Today – November 26, 2014 – at 12 p.m. Pacific (2 Central, 3 Eastern, 2000 UTC), the Kavli Foundation will host a fun Google+ hangout on the science of the blockbuster film “Interstellar.” Click inside for more details and to learn what to do if the time for the hangout has passed.
Scientists have long thought the moon’s volcanos stopped erupting a billion years ago. But dotting the lunar landscape are some remarkably fresh volcanic features.
Larry Koehn of the wonderful website shadowandsubstance.com dropped us a note today about his newest astronomy animation. It shows the much-anticipated upcoming apparition of the sky’s brightest planet – Venus – in the evening sky in late 2014 and 2015.
NASA Goddard released this video on November 17, 2014. It’s based on an ultra-high-resolution NASA computer model showing how carbon dioxide in Earth’s atmosphere – a greenhouse gas – travels around the globe.
You might think a hummingbird simply beats its wings so fast and hard it pushes down enough air to keep its small body afloat. Turns out it’s much trickier than that.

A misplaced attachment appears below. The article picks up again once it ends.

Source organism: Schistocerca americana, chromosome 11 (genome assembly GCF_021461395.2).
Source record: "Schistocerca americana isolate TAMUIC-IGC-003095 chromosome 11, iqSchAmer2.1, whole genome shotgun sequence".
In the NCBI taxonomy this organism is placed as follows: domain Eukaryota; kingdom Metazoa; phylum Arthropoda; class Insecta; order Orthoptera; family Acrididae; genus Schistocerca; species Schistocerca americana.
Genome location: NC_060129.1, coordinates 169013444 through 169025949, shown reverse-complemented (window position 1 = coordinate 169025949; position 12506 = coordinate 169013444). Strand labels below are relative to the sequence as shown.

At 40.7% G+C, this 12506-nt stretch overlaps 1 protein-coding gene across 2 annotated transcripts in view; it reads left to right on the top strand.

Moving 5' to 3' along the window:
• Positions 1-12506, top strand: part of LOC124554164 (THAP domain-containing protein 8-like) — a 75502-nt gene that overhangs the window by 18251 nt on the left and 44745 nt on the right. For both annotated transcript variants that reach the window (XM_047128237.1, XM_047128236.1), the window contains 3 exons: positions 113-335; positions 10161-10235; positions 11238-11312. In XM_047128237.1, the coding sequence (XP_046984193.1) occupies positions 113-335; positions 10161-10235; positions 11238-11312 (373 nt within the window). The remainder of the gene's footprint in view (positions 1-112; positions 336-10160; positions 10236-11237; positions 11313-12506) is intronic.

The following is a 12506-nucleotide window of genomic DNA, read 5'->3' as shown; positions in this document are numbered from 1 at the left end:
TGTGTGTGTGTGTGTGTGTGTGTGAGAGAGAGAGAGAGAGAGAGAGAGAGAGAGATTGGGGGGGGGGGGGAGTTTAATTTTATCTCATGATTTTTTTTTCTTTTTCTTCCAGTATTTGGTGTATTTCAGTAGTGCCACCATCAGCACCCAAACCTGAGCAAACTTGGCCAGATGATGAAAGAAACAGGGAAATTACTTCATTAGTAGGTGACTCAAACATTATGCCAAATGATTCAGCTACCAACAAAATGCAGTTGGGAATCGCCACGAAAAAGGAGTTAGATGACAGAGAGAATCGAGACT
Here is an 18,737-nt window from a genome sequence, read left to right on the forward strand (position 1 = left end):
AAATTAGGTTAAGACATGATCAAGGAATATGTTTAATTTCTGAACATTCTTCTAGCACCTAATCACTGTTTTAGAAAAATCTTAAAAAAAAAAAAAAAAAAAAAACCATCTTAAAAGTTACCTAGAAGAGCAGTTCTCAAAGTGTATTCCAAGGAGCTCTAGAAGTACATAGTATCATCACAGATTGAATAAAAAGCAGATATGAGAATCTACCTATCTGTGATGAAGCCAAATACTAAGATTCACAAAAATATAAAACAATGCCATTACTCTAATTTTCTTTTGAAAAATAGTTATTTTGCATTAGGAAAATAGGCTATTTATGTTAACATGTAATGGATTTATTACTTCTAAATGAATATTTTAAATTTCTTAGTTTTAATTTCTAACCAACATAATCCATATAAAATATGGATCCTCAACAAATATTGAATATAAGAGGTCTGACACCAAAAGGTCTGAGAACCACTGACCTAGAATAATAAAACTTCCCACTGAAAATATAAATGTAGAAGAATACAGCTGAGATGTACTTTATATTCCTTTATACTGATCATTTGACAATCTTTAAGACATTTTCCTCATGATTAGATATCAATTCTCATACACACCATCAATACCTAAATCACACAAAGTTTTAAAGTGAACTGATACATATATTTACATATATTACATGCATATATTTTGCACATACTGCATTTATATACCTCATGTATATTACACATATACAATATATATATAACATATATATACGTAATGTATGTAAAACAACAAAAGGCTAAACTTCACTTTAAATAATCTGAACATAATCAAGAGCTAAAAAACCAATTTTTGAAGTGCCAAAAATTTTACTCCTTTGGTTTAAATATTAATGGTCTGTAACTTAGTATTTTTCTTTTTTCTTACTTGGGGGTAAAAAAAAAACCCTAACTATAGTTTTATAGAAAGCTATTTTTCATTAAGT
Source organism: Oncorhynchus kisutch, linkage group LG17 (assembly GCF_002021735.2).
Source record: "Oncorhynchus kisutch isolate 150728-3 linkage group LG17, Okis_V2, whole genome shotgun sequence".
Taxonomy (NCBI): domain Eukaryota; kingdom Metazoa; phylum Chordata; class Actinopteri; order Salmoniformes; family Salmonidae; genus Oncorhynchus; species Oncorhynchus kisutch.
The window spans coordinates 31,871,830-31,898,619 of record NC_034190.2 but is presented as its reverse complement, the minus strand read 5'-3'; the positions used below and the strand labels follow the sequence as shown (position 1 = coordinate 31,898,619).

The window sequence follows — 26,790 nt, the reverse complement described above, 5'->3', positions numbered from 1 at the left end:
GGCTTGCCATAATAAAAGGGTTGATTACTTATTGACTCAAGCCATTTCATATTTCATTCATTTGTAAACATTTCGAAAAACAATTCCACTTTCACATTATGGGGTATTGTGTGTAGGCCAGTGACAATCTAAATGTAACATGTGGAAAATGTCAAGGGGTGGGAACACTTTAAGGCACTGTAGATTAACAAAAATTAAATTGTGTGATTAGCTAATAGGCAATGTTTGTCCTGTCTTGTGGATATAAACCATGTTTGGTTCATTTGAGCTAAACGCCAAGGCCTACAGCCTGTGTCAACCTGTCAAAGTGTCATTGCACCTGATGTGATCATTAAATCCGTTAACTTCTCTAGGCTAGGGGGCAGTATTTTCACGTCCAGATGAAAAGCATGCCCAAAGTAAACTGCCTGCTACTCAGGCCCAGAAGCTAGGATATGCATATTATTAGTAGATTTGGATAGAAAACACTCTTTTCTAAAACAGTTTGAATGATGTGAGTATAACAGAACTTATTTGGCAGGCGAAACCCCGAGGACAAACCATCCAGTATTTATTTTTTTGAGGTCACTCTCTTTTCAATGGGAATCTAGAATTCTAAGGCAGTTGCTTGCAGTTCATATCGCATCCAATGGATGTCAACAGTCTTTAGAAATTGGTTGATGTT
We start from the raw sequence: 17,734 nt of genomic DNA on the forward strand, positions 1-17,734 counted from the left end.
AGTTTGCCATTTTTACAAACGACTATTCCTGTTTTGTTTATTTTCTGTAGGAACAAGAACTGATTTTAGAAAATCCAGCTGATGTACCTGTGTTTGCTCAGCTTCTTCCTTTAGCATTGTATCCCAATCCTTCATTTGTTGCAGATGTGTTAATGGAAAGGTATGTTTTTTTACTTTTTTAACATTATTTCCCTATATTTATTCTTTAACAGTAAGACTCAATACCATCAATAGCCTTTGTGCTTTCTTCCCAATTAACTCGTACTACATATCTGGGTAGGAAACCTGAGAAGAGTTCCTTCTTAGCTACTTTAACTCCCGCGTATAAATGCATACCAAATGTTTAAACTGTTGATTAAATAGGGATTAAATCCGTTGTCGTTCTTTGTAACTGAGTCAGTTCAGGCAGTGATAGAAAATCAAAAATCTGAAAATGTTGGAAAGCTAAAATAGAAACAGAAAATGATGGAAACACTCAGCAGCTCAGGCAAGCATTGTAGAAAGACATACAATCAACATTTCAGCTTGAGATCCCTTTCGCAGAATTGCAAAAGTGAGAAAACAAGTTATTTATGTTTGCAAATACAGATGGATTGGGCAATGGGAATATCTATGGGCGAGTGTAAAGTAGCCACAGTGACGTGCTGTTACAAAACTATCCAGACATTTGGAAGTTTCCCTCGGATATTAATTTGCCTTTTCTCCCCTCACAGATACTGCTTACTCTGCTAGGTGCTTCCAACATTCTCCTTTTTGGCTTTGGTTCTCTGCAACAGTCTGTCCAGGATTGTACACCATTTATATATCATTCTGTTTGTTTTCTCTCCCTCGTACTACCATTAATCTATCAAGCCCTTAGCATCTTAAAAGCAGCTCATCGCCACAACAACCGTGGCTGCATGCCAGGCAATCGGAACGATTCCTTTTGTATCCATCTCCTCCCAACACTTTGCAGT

Could we survive on Mars? The AsapSCIENCE guys address the question.
Watch three astronauts aboard the ISS having fun with a GoPro and a floating ball of water.
The BBC News has posted footage of the moment two waterspouts appeared simultaneously off the coast of Liguria, Italy. The natural phenomenon occurred on November 6, 2014 during a thunderstorm.
Cities have personalities and metabolisms all their own. To measure the vital signs of New York City, researchers at the New England Complex Systems Institute (NECSI) used Twitter. The researchers analyzed location-based tweets and visualized the city’s cyclical movement patterns, as steady as a heartbeat.